This Graphics Economics post is a companion piece to a recently published CEPR blog post titled Should Poor Workers Receive Less Social Security Because Rich Workers Are Living Longer?

In 1983, President Reagan signed a bill which authorized future increases in the Social Security Full Retirement Age (SSFRA). Since the creation of Social Security, the SSFRA had always been 65. The 1983 reforms set in place a series of 12 different increases in the SSFRA which will raise it to 67 by 2027.

This is depicted in Table 1 below.

Table 1

Year of Birth*

Social Security Full Retirement Age (SSFRA)

1937 or earlier



65 and 2 months


65 and 4 months


65 and 6 months


65 and 8 months


65 and 10 months




66 and 2 months


66 and 4 months


66 and 6 months


66 and 8 months


66 and 10 months

1960 and later


Source: Social Security Administration (2016).

Figure 1 shows how this has translated to a higher SSFRA and how the SSFRA will continue to rise through 2027.

buffie ge 2016 03 03 fig1

Notably, the increase in the SSFRA from 65 to 66 has occurred over a time period during which life expectancy at age 65 barely increased for men in the bottom half of the earnings distribution. Table 2 shows the life expectancy at age 65 for men in the bottom and top halves of the earnings distribution from 1987 to 2006.

Table 2
Life Expectancy at Age 65, Men


Bottom Half of Earnings Distribution

Top Half of Earnings Distribution


15.3 years

17.5 years


15.5 years

18.5 years


15.7 years

19.6 years


16.0 years

20.6 years


16.1 years

21.5 years

Source: Waldron (2007).

Between 1987 and 2006, the combination of an eight-month increase** in the SSFRA and a 9.6-month increase in life expectancy meant that men in the bottom half of the earnings distribution saw almost no change in the number of years they could expect to receive full retirement benefits. This is depicted in Figures 2 and 3 below.

buffie ge 2016 03 03 fig2

buffie ge 2016 03 03 fig3

Between 2006 and 2027, the SSFRA will be raised from 65 and 8 months to 67. If increases in life expectancy over that 21-year period mimic the increases from the previous 19 years, the disparity in years of full retirement benefits will be even more significant. Over the 40-year period from 1987 to 2027, men in the bottom half of the earnings distribution will receive 0.3 fewer years of full retirement benefits, while men in the top half will receive an additional 6.4 years. This is depicted in Figure 4 below.

buffie ge 2016 03 03 fig4

A more recent study by the National Academies Press (NAP) looked at changes in life expectancy for 50-year-olds by income quintile. While this isn’t quite as relevant for Social Security’s finances as life expectancy at age 65, the NAP data is useful because it allows for more exact breakdowns along the income distribution. Figures 5 and 6 show the expected remaining years of life for 50-year-old men and women, respectively, in 1980 and 2010.

buffie ge 2016 03 03 fig5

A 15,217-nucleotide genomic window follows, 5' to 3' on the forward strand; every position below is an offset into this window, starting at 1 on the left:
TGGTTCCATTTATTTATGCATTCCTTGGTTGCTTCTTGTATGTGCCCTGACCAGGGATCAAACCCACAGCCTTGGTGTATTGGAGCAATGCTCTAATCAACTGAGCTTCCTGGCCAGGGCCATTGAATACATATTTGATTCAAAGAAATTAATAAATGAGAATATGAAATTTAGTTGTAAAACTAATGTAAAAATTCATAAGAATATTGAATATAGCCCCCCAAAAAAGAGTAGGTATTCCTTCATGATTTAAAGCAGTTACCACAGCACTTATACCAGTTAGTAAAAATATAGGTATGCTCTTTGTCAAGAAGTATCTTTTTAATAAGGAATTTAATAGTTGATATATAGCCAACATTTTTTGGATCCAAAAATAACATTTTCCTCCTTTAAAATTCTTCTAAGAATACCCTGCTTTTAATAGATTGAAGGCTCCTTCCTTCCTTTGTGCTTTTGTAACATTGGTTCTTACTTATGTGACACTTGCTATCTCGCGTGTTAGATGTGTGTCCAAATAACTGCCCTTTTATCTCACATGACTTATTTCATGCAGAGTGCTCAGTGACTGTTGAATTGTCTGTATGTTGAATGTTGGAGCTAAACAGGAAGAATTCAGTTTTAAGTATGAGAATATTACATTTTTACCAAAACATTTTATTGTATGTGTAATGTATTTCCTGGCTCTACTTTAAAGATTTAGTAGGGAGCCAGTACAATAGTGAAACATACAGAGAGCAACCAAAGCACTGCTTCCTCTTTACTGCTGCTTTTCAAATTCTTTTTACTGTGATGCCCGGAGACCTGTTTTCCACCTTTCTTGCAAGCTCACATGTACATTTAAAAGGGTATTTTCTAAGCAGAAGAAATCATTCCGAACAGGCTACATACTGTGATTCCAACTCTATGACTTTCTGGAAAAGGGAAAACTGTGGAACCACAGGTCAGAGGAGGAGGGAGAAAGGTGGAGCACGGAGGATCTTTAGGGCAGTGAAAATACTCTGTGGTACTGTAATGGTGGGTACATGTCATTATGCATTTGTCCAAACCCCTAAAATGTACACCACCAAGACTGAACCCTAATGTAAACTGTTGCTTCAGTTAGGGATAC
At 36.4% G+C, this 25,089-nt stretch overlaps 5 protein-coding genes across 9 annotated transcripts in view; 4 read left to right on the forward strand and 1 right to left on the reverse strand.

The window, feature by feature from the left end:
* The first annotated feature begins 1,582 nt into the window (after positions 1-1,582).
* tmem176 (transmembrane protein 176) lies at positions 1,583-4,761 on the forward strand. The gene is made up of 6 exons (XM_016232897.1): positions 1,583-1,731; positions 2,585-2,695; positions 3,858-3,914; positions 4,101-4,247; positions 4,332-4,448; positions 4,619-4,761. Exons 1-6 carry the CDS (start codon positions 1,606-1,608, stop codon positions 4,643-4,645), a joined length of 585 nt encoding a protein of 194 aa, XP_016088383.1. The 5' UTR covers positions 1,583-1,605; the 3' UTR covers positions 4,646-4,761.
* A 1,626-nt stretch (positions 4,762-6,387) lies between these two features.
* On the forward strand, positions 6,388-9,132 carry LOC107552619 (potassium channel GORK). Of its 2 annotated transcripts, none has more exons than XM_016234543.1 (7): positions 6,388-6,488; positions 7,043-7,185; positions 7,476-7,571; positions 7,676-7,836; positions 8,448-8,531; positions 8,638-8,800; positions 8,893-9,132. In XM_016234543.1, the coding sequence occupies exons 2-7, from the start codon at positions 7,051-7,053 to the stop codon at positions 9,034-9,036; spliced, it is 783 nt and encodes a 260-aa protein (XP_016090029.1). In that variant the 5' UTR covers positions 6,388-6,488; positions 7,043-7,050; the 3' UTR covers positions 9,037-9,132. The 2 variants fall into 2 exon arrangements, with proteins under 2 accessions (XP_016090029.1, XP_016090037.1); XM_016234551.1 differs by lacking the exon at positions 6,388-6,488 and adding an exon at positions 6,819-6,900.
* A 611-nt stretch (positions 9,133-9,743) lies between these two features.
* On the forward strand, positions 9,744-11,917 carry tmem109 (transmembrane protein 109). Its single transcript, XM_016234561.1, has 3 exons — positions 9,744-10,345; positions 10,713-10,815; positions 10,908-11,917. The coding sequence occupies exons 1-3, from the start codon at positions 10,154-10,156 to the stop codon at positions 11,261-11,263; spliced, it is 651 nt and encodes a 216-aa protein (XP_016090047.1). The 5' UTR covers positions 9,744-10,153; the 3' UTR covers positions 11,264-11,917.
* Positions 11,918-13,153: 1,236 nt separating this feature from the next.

buffie ge 2016 03 03 fig6

As can be seen in Figure 7, workers in the bottom fifth of the income distribution have actually seen their life expectancy fall over the past 30 years. (Due to a small sample size, the estimates for women are less precise than the estimates for men.)

buffie ge 2016 03 03 fig7

Since the Social Security reforms of the early 1980s, low-wage workers have seen slow growth or even reductions in life expectancy. The two-year increase in the SSFRA will leave such workers with fewer years of full benefits than their parents received.

*Anyone born on the first day of a given month is allowed to count their birthday as falling during the previous month for the purposes of receiving Social Security benefits. This means that someone born on January 1st of a given year actually has the same SSFRA as someone born in the previous December.

**As shown in Table 2, the SSFRA is 65 and 6 months for the first six months of 2007 and rises to 65 and 8 months in September. However, in comparison with the Waldron (2007) study, this is an eight-month increase in the SSFRA. Waldron (2007) looks at men turning 65 in 2006; this means that they were born in 1941. And as Table 1 shows, the SSFRA is 65 and 8 months for everyone born in 1941.


National Academies of Sciences, Engineering, and Medicine. 2015. “The Growing Gap in Life Expectancy by Income: Implications for Federal Programs and Policy Responses.” Washington, DC: The National Academies Press, Committee on the Long-Run Macroeconomic Effects of the Aging U.S. Population-Phase II. Committee on Population, Division of Behavioral and Social Sciences and Education. Board on Mathematical Sciences and Their Applications, Division on Engineering and Physical Sciences.

Social Security Administration. Accessed February 2016. “Retirement Planner: Full Retirement Age.” Woodlawn, MD: Social Security Administration.

Waldron, Hilary. 2007. “Trends in Mortality Differentials and Life Expectancy for Male Social Security–Covered Workers, by Average Relative Earnings.” Woodlawn, MD: Social Security Administration, Office of Policy.